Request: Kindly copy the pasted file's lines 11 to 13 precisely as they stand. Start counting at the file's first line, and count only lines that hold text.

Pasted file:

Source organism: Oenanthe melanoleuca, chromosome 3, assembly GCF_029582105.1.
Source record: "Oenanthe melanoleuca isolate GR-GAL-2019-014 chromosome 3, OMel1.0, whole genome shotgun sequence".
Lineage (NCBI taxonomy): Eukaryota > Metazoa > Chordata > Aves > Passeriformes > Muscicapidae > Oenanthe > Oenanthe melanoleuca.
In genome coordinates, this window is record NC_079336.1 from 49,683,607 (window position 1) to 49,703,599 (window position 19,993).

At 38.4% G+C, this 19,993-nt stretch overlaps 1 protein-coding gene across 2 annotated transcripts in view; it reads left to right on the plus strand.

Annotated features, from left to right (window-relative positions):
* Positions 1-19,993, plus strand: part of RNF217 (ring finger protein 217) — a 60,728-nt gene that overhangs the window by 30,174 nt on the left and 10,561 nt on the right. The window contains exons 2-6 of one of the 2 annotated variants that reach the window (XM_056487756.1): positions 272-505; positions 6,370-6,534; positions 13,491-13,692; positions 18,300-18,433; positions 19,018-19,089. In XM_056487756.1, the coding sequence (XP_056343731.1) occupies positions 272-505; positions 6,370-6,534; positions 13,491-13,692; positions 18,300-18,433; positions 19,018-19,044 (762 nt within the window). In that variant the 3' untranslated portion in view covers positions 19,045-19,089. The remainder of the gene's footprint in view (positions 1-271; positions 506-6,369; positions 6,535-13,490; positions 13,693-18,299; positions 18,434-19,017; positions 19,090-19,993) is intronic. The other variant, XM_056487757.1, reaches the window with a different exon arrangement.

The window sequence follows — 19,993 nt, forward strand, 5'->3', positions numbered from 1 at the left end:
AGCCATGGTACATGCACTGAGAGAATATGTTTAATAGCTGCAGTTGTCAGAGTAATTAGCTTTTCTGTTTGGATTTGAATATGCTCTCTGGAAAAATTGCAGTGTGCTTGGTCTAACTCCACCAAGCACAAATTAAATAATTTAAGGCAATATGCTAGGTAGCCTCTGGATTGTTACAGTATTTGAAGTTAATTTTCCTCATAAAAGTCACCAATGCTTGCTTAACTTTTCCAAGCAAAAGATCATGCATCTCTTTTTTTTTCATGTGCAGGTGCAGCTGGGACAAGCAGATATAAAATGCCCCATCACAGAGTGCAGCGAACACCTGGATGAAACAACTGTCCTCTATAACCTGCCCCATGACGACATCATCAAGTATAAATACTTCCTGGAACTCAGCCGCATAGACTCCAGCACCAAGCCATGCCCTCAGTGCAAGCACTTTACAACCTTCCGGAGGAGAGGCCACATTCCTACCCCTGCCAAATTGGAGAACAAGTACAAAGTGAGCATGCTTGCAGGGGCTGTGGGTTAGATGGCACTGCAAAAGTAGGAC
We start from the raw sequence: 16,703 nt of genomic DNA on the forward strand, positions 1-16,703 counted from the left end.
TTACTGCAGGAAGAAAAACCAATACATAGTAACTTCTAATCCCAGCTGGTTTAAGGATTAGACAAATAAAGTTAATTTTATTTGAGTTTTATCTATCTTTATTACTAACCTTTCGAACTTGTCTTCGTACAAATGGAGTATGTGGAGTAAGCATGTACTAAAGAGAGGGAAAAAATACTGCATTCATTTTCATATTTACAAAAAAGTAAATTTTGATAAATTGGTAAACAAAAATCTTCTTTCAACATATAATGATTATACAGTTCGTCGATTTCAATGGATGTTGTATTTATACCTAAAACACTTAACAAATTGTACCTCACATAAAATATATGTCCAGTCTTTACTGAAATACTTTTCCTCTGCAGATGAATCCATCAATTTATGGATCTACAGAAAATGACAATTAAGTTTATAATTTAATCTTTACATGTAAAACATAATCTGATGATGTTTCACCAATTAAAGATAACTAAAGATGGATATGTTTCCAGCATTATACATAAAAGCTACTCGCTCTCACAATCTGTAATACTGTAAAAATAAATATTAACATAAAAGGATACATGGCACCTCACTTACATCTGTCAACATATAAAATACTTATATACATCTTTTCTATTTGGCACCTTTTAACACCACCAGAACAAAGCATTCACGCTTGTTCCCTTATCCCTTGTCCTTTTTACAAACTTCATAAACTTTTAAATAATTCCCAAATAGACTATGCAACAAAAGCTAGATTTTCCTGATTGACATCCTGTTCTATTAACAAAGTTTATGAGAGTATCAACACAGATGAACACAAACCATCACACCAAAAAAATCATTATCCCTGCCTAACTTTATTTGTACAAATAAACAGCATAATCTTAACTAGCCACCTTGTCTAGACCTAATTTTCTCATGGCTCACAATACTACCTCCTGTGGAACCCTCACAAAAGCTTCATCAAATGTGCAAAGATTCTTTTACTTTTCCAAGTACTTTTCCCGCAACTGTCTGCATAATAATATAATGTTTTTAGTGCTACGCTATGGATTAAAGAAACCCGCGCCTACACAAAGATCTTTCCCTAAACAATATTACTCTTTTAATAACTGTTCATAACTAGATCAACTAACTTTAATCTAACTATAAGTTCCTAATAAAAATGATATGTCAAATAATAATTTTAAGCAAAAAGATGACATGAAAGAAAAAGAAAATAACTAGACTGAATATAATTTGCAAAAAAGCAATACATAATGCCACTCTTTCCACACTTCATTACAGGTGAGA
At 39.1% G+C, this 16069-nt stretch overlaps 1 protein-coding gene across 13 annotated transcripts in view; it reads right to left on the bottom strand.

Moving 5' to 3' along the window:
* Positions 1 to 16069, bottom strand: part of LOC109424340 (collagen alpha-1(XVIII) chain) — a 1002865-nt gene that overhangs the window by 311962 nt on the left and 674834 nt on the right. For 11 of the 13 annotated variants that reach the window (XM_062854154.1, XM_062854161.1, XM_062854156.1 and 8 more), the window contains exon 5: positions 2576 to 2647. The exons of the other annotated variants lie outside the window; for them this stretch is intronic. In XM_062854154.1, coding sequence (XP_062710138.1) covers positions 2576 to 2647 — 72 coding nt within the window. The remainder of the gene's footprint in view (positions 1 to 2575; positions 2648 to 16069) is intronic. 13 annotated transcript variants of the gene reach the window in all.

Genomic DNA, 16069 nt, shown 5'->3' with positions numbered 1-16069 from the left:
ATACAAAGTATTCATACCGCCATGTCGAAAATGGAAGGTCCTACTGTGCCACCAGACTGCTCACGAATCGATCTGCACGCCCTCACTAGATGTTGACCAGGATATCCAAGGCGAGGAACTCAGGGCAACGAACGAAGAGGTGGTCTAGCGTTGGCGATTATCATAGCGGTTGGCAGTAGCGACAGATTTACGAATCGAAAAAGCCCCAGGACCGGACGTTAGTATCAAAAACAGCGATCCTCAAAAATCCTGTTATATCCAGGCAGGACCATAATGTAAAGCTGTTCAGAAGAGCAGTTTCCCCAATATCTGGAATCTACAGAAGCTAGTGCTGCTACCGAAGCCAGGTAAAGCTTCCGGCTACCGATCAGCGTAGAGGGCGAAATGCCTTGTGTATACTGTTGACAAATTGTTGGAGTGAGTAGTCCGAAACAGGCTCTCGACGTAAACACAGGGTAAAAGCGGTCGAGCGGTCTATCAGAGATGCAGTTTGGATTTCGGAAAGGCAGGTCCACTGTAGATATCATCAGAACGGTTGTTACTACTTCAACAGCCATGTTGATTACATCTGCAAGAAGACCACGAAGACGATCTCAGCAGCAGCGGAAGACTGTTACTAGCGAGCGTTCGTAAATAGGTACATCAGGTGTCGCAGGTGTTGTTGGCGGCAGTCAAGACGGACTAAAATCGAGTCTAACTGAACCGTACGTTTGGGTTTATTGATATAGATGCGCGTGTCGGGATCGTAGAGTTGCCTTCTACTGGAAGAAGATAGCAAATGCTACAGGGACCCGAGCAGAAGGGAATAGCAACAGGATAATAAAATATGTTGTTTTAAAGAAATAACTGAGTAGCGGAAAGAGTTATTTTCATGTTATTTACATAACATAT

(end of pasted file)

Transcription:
TTACTGCAGGAAGAAAAACCAATACATAGTAACTTCTAATCCCAGCTGGTTTAAGGATTAGACAAATAAAGTTAATTTTATTTGAGTTTTATCTATCTTTATTACTAACCTTTCGAACTTGTCTTCGTACAAATGGAGTATGTGGAGTAAGCATGTACTAAAGAGAGGGAAAAAATACTGCATTCATTTTCATATTTACAAAAAAGTAAATTTTGATAAATTGGTAAACAAAAATCTTCTTTCAACATATAATGATTATACAGTTCGTCGATTTCAATGGATGTTGTATTTATACCTAAAACACTTAACAAATTGTACCTCACATAAAATATATGTCCAGTCTTTACTGAAATACTTTTCCTCTGCAGATGAATCCATCAATTTATGGATCTACAGAAAATGACAATTAAGTTTATAATTTAATCTTTACATGTAAAACATAATCTGATGATGTTTCACCAATTAAAGATAACTAAAGATGGATATGTTTCCAGCATTATACATAAAAGCTACTCGCTCTCACAATCTGTAATACTGTAAAAATAAATATTAACATAAAAGGATACATGGCACCTCACTTACATCTGTCAACATATAAAATACTTATATACATCTTTTCTATTTGGCACCTTTTAACACCACCAGAACAAAGCATTCACGCTTGTTCCCTTATCCCTTGTCCTTTTTACAAACTTCATAAACTTTTAAATAATTCCCAAATAGACTATGCAACAAAAGCTAGATTTTCCTGATTGACATCCTGTTCTATTAACAAAGTTTATGAGAGTATCAACACAGATGAACACAAACCATCACACCAAAAAAATCATTATCCCTGCCTAACTTTATTTGTACAAATAAACAGCATAATCTTAACTAGCCACCTTGTCTAGACCTAATTTTCTCATGGCTCACAATACTACCTCCTGTGGAACCCTCACAAAAGCTTCATCAAATGTGCAAAGATTCTTTTACTTTTCCAAGTACTTTTCCCGCAACTGTCTGCATAATAATATAATGTTTTTAGTGCTACGCTATGGATTAAAGAAACCCGCGCCTACACAAAGATCTTTCCCTAAACAATATTACTCTTTTAATAACTGTTCATAACTAGATCAACTAACTTTAATCTAACTATAAGTTCCTAATAAAAATGATATGTCAAATAATAATTTTAAGCAAAAAGATGACATGAAAGAAAAAGAAAATAACTAGACTGAATATAATTTGCAAAAAAGCAATACATAATGCCACTCTTTCCACACTTCATTACAGGTGAGA
At 39.1% G+C, this 16069-nt stretch overlaps 1 protein-coding gene across 13 annotated transcripts in view; it reads right to left on the bottom strand.

Moving 5' to 3' along the window: